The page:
As part of an international collaboration, Albright Associate Professor of Psychology, Justin Couchman, Ph.D., and alumnus John Vasko ’15, now a clinical psychology doctoral student at the University of Wyoming, have published a new study exploring confidence about taking exams within different cultures.
Already available online, “Metacognitive Monitoring in Test-taking Situations: A Cross-cultural Comparison of College Students” will appear in the print edition of the International Journal of Instruction, January 2020.
The collaboration involved psychology researchers in the United Arab Emirates and Cyprus, in addition to the United States.
“We investigated whether students in different cultures had similar confidence during and after their exams,” explains Couchman. “And we found that American students overestimated their performance, while Emirati students underestimated theirs.”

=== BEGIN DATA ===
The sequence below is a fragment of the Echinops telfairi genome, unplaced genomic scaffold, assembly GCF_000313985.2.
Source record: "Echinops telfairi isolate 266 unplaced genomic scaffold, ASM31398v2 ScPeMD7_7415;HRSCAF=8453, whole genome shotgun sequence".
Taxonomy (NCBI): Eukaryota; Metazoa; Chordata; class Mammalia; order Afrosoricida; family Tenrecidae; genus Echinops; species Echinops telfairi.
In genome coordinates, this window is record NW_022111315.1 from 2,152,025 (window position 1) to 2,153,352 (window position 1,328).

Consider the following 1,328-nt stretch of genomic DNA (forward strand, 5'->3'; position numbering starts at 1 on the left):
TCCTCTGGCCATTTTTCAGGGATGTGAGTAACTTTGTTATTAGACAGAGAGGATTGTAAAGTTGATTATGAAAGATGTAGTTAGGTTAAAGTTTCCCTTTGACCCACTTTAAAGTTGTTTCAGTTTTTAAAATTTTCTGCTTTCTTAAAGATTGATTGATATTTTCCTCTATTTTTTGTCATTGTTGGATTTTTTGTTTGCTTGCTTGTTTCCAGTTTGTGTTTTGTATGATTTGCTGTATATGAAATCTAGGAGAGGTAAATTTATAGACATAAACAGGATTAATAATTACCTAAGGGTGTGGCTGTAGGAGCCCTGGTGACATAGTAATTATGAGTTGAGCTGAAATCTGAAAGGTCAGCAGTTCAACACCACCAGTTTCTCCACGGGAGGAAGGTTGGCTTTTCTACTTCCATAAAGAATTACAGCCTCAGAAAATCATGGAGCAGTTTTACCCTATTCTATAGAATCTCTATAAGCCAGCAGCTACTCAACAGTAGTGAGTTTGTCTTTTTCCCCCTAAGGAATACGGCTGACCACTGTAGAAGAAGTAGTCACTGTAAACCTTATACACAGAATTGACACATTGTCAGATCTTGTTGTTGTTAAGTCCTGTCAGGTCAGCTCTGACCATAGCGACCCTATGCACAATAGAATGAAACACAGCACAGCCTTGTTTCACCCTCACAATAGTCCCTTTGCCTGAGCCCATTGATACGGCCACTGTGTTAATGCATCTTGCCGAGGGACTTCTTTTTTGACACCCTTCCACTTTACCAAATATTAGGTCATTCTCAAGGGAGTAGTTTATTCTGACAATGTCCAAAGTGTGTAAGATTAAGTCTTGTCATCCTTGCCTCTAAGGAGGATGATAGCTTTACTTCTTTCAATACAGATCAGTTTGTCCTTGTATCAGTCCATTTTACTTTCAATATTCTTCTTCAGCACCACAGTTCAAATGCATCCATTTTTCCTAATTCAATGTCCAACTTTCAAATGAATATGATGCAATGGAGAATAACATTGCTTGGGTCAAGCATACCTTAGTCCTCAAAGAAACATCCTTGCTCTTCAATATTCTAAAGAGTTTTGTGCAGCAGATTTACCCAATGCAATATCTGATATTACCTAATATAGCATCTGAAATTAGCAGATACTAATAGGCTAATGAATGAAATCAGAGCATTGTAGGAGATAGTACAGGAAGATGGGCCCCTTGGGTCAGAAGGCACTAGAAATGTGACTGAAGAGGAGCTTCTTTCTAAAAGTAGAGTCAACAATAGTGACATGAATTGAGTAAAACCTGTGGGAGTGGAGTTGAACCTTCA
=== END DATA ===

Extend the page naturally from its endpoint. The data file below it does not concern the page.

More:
Performance of students in Cyprus was more difficult to gauge, because — unlike their American counterparts — these students rarely engage in multiple-choice tests. But regardless of their cultural background, all of the students exhibited the ability to think about their own decision-making and regulate their own behavior.
“We found that when students were asked to specifically write down ratings of their confidence while taking the exams, they performed better than a control group,” explains Couchman. “This suggests that we could improve people’s self-awareness with relatively simple techniques.”
Couchman points out that developing the ability to be more self-aware also helps people confidently make important life decisions far removed from classroom exams. And unsurprisingly, decisiveness is often cited as a desirable career skill for employees and leaders.
“Metacognition and self-awareness are universal skills that everyone can practice,” says Couchman.